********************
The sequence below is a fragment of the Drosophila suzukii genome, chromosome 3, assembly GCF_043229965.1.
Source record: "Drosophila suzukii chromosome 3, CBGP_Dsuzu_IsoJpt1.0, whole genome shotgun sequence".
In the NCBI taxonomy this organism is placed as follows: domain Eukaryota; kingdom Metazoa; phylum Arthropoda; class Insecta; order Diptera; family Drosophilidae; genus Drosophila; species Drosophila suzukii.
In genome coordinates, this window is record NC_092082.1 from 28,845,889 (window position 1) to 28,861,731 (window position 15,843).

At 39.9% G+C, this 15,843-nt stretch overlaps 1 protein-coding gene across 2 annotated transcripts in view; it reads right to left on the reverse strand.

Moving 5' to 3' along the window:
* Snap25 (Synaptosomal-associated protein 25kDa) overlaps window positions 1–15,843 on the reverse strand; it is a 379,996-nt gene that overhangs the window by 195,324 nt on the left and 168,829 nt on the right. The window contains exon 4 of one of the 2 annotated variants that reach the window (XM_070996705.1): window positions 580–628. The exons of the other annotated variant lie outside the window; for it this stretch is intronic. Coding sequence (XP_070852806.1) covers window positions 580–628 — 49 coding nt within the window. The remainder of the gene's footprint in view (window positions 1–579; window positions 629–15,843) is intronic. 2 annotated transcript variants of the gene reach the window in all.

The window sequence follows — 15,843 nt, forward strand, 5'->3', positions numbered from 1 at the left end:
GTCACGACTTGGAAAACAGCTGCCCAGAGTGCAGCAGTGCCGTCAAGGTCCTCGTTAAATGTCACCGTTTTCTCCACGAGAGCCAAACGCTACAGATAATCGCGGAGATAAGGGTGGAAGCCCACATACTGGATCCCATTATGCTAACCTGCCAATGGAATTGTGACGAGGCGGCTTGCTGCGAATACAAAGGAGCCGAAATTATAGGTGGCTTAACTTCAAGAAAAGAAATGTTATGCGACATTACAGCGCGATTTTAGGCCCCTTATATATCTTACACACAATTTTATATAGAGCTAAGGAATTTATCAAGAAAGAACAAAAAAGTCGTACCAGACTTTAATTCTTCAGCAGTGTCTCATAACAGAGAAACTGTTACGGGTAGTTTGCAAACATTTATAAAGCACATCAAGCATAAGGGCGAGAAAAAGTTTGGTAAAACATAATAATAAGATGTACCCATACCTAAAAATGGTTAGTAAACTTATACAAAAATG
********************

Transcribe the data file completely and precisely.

The sequence below is a fragment of the Drosophila suzukii genome, chromosome 3, assembly GCF_043229965.1.
Source record: "Drosophila suzukii chromosome 3, CBGP_Dsuzu_IsoJpt1.0, whole genome shotgun sequence".
In the NCBI taxonomy this organism is placed as follows: domain Eukaryota; kingdom Metazoa; phylum Arthropoda; class Insecta; order Diptera; family Drosophilidae; genus Drosophila; species Drosophila suzukii.
In genome coordinates, this window is record NC_092082.1 from 28,845,889 (window position 1) to 28,861,731 (window position 15,843).

At 39.9% G+C, this 15,843-nt stretch overlaps 1 protein-coding gene across 2 annotated transcripts in view; it reads right to left on the reverse strand.

Moving 5' to 3' along the window:
* Snap25 (Synaptosomal-associated protein 25kDa) overlaps window positions 1–15,843 on the reverse strand; it is a 379,996-nt gene that overhangs the window by 195,324 nt on the left and 168,829 nt on the right. The window contains exon 4 of one of the 2 annotated variants that reach the window (XM_070996705.1): window positions 580–628. The exons of the other annotated variant lie outside the window; for it this stretch is intronic. Coding sequence (XP_070852806.1) covers window positions 580–628 — 49 coding nt within the window. The remainder of the gene's footprint in view (window positions 1–579; window positions 629–15,843) is intronic. 2 annotated transcript variants of the gene reach the window in all.

The window sequence follows — 15,843 nt, forward strand, 5'->3', positions numbered from 1 at the left end:
GTCACGACTTGGAAAACAGCTGCCCAGAGTGCAGCAGTGCCGTCAAGGTCCTCGTTAAATGTCACCGTTTTCTCCACGAGAGCCAAACGCTACAGATAATCGCGGAGATAAGGGTGGAAGCCCACATACTGGATCCCATTATGCTAACCTGCCAATGGAATTGTGACGAGGCGGCTTGCTGCGAATACAAAGGAGCCGAAATTATAGGTGGCTTAACTTCAAGAAAAGAAATGTTATGCGACATTACAGCGCGATTTTAGGCCCCTTATATATCTTACACACAATTTTATATAGAGCTAAGGAATTTATCAAGAAAGAACAAAAAAGTCGTACCAGACTTTAATTCTTCAGCAGTGTCTCATAACAGAGAAACTGTTACGGGTAGTTTGCAAACATTTATAAAGCACATCAAGCATAAGGGCGAGAAAAAGTTTGGTAAAACATAATAATAAGATGTACCCATACCTAAAAATGGTTAGTAAACTTATACAAAAATG